Pupils have extremely positive attitudes to their learning. Classrooms are hives of activity.

Pupils are highly motivated, eager and independent learners. In early years, children build their self-confidence and resilience. They engage positively in a wide variety of activities that capture their interests and spark their imagination.

Leaders provide a wide range of opportunities so that pupils become responsible and respectful citizens. For instance, pupils, including children in early years, plant and grow fruit bushes, salad and vegetables. This helps them learn about where food comes from.

High-quality pastoral support aids pupils to develop healthy minds, look after themselves and have an age-appropriate understanding of healthy relationships. A broad range of clubs help to widen pupils' learning experiences. These include the ever-popular sports clubs, outdoor learning, choir and coding.

Leaders carefully consider pupils' interests and talents in creating the offer, ensuring that cost is never a barrier.

Governors provide effective challenge and support to leaders. The vision is clear, and they are focusing on the right things to improve the quality of education.

Governors have a growing understanding of the school's strengths, priorities and next steps. They ask well-informed questions to determine whether leaders' actions are having the intended impact.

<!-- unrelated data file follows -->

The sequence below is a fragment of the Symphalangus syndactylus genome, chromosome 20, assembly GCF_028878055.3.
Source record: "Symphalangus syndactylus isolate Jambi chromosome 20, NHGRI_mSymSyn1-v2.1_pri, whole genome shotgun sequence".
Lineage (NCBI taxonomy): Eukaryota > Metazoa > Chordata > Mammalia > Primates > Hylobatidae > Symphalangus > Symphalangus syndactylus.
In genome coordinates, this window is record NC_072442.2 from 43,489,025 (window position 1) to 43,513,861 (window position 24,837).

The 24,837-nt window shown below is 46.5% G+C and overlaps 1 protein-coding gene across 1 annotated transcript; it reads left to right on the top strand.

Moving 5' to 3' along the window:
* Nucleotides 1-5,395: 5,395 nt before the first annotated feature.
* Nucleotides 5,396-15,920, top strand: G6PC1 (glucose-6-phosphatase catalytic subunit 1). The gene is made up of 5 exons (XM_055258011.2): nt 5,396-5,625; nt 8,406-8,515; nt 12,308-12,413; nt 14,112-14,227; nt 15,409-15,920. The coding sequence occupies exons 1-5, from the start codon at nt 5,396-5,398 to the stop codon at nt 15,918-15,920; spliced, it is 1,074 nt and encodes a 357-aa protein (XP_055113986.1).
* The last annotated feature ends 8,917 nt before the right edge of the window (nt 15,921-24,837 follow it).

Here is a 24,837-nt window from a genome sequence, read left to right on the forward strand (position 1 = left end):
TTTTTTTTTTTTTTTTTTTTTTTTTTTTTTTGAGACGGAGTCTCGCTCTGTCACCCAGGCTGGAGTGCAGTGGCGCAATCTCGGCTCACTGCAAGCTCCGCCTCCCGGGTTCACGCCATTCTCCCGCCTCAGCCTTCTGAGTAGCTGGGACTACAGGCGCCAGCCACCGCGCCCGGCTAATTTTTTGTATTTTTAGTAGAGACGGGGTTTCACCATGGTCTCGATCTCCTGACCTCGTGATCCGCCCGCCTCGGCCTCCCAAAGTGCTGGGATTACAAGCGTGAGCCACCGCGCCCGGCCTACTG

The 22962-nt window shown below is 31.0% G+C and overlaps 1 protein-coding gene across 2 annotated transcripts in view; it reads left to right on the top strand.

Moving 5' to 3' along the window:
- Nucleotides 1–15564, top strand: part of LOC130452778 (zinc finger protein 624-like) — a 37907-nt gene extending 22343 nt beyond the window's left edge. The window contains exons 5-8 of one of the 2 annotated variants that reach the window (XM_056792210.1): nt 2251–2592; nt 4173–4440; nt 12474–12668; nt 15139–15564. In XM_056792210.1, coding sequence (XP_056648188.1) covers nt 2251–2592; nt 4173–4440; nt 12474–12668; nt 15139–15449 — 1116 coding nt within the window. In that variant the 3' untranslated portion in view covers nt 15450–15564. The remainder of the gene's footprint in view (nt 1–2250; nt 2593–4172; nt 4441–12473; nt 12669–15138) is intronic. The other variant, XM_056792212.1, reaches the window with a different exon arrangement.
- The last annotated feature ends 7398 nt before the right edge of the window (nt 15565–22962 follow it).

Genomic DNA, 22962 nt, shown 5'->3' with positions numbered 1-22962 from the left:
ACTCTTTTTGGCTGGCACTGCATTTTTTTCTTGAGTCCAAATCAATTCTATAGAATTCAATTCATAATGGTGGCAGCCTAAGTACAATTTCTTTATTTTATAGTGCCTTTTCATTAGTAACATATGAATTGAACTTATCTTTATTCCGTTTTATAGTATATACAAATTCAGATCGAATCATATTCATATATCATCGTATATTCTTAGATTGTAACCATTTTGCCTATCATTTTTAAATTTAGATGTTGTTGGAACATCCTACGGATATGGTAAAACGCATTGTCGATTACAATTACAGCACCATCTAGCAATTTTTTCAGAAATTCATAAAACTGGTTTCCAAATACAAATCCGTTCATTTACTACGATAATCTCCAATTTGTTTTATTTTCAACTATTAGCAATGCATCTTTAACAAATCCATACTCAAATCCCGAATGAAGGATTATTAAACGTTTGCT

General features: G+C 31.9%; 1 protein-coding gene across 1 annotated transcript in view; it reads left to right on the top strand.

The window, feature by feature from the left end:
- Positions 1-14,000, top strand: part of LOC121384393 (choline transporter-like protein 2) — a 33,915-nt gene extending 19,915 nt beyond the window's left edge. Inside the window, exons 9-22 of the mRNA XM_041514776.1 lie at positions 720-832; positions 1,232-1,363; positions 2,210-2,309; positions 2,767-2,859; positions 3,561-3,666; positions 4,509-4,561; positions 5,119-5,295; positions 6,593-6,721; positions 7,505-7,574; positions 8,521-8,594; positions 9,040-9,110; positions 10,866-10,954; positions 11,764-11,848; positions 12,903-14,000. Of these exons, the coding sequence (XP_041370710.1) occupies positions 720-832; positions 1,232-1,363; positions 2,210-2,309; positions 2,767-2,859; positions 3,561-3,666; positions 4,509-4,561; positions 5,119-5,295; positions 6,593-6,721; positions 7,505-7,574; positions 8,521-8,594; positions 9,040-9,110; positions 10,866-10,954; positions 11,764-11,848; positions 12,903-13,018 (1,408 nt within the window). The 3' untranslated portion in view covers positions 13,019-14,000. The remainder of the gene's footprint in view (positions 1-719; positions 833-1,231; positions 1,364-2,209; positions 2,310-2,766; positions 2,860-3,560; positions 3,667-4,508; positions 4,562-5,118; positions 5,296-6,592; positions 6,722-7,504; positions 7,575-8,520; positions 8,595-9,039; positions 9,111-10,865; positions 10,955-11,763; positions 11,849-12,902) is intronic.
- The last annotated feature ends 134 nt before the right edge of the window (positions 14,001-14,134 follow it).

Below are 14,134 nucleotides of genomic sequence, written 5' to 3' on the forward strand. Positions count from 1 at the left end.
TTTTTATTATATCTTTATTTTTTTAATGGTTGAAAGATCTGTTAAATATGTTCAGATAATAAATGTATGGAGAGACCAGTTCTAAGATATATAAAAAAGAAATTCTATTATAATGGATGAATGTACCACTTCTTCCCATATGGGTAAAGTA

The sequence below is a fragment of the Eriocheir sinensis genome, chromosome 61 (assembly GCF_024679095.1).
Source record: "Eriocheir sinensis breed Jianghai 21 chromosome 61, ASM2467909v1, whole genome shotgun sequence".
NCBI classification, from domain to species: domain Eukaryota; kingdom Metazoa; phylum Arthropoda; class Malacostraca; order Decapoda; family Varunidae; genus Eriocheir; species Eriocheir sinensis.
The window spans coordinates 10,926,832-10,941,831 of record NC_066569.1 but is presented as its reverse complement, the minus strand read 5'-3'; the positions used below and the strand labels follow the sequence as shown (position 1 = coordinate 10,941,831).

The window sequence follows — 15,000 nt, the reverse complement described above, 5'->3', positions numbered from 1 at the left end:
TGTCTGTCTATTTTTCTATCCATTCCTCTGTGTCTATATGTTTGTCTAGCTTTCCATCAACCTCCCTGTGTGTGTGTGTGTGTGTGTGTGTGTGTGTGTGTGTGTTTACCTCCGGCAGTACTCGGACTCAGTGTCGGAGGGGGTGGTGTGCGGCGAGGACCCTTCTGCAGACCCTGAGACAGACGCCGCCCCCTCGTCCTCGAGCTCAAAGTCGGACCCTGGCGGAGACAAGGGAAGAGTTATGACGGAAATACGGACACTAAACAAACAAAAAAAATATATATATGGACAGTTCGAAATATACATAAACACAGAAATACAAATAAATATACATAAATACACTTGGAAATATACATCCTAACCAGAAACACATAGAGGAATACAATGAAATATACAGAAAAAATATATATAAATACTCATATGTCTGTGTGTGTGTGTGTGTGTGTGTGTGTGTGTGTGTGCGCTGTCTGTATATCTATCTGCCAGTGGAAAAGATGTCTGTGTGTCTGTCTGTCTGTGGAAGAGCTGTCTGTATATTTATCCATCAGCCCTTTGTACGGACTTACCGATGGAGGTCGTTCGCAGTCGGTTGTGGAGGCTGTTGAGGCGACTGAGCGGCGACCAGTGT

Leaders have secured the full support of parents, teachers and pupils.

Teachers appreciate and benefit from the high levels of expertise that leaders bring to the school. This focuses on quality training to improve the designing and teaching of the curriculum. Staff value that leaders are considerate of their workload and are mindful of their well-being.


The arrangements for safeguarding are effective.

Staff are well trained to recognise potential signs of harm in children. They report any concerns promptly, and leaders diligently make sure that these are followed up.

Leaders get to know pupils and their families very well. They understand the community and whether there are any local risks. The school works effectively with other professionals to reduce harm to children and get them the help they need quickly.

Information about child protection is recorded in detail and overseen precisely to ensure that no concerns are missed. Checks on adults appointed to work in the school are carried out thoroughly and monitored effectively.

What does the school need to do to improve?

(Information for the school and appropriate authority)

• Leaders are aware that in the early years and in subjects such as Religious Education (RE) and science, the curriculum does not precisely identify the essential knowledge pupils should learn and remember.

As a result, pupils do not always build and develop their knowledge and skills as effectively as they should. Leaders should ensure that curriculum information for all subjects precisely identifies the essential knowledge that pupils, including children in early years, should learn and remember well. ? Assessment within a few subjects is not yet consistently in place to improve learning.

As a result, teaching is not always informed by what pupils demonstrate that they know securely, can recall quickly or apply in other areas of learning. Leaders should monitor this work carefully to ensure that pupils know and remember more. Evidence teachers collect should be used consistently to help pupils understand what they need to do next.

Also at this postcode
Balksbury Junior School